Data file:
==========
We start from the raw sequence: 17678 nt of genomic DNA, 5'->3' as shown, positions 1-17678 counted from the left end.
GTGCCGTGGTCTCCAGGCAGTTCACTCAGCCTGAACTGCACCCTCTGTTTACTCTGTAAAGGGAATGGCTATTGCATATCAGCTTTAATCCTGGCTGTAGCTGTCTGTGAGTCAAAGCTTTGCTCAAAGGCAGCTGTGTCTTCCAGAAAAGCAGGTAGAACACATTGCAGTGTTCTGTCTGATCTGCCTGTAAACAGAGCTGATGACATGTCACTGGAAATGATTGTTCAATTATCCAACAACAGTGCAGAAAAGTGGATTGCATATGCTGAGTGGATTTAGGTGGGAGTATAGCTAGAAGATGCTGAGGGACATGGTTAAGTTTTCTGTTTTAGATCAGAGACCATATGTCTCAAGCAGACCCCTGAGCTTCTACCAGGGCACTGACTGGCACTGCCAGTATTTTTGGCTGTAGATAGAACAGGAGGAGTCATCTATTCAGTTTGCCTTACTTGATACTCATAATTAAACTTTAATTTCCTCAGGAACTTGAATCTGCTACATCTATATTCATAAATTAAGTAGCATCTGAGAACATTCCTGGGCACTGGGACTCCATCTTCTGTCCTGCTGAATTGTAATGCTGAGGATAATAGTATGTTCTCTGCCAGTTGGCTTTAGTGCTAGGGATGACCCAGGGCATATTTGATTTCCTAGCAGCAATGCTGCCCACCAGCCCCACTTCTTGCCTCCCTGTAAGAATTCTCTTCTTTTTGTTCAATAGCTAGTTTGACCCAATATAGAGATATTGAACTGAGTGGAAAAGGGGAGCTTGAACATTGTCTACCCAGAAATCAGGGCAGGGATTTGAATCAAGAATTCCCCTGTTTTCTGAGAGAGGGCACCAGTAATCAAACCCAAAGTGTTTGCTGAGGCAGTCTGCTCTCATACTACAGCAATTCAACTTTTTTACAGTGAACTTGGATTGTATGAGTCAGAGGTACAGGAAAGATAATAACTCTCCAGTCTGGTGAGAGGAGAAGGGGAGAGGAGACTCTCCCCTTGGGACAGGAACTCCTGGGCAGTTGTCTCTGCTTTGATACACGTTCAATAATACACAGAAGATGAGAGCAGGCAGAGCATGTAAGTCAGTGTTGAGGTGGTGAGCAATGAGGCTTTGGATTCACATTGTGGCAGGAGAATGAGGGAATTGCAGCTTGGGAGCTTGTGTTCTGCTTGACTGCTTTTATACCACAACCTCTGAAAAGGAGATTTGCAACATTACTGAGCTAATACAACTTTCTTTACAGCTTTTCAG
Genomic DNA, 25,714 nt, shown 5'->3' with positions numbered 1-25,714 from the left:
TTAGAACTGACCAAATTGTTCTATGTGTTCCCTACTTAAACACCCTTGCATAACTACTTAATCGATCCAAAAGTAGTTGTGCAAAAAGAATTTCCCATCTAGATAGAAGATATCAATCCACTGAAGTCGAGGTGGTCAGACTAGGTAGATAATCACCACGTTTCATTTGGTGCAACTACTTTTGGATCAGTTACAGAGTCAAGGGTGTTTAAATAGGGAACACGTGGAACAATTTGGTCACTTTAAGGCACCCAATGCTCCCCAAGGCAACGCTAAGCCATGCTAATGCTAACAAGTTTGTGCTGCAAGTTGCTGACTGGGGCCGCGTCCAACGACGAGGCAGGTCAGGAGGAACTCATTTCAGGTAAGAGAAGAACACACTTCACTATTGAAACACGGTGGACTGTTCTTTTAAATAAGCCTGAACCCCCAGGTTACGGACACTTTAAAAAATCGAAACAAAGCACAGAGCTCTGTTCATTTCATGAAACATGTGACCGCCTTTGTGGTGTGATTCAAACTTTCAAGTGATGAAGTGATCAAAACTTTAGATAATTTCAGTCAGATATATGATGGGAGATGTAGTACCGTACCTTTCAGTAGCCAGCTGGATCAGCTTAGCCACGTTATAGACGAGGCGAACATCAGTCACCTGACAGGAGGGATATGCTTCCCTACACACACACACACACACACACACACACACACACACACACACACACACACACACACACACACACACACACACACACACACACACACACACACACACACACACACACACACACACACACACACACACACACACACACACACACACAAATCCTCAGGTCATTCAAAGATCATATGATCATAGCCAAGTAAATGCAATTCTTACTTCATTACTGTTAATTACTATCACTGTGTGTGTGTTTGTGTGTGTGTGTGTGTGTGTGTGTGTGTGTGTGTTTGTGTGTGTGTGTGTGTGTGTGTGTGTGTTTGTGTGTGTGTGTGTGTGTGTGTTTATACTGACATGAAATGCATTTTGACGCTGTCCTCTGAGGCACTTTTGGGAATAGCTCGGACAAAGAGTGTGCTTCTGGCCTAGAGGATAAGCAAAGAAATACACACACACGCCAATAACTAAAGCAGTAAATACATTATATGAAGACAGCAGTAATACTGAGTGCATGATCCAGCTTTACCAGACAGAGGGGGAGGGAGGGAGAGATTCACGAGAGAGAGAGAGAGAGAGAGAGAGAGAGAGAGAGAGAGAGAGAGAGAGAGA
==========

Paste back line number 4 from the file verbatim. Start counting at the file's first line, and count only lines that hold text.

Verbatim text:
TTAGAACTGACCAAATTGTTCTATGTGTTCCCTACTTAAACACCCTTGCATAACTACTTAATCGATCCAAAAGTAGTTGTGCAAAAAGAATTTCCCATCTAGATAGAAGATATCAATCCACTGAAGTCGAGGTGGTCAGACTAGGTAGATAATCACCACGTTTCATTTGGTGCAACTACTTTTGGATCAGTTACAGAGTCAAGGGTGTTTAAATAGGGAACACGTGGAACAATTTGGTCACTTTAAGGCACCCAATGCTCCCCAAGGCAACGCTAAGCCATGCTAATGCTAACAAGTTTGTGCTGCAAGTTGCTGACTGGGGCCGCGTCCAACGACGAGGCAGGTCAGGAGGAACTCATTTCAGGTAAGAGAAGAACACACTTCACTATTGAAACACGGTGGACTGTTCTTTTAAATAAGCCTGAACCCCCAGGTTACGGACACTTTAAAAAATCGAAACAAAGCACAGAGCTCTGTTCATTTCATGAAACATGTGACCGCCTTTGTGGTGTGATTCAAACTTTCAAGTGATGAAGTGATCAAAACTTTAGATAATTTCAGTCAGATATATGATGGGAGATGTAGTACCGTACCTTTCAGTAGCCAGCTGGATCAGCTTAGCCACGTTATAGACGAGGCGAACATCAGTCACCTGACAGGAGGGATATGCTTCCCTACACACACACACACACACACACACACACACACACACACACACACACACACACACACACACACACACACACACACACACACACACACACACACACACACACACACACACACACACACACACACACACACACACACACACACACACAAATCCTCAGGTCATTCAAAGATCATATGATCATAGCCAAGTAAATGCAATTCTTACTTCATTACTGTTAATTACTATCACTGTGTGTGTGTTTGTGTGTGTGTGTGTGTGTGTGTGTGTGTGTGTGTTTGTGTGTGTGTGTGTGTGTGTGTGTGTGTTTGTGTGTGTGTGTGTGTGTGTGTTTATACTGACATGAAATGCATTTTGACGCTGTCCTCTGAGGCACTTTTGGGAATAGCTCGGACAAAGAGTGTGCTTCTGGCCTAGAGGATAAGCAAAGAAATACACACACACGCCAATAACTAAAGCAGTAAATACATTATATGAAGACAGCAGTAATACTGAGTGCATGATCCAGCTTTACCAGACAGAGGGGGAGGGAGGGAGAGATTCACGAGAGAGAGAGAGAGAGAGAGAGAGAGAGAGAGAGAGAGAGAGAGAGAGAGA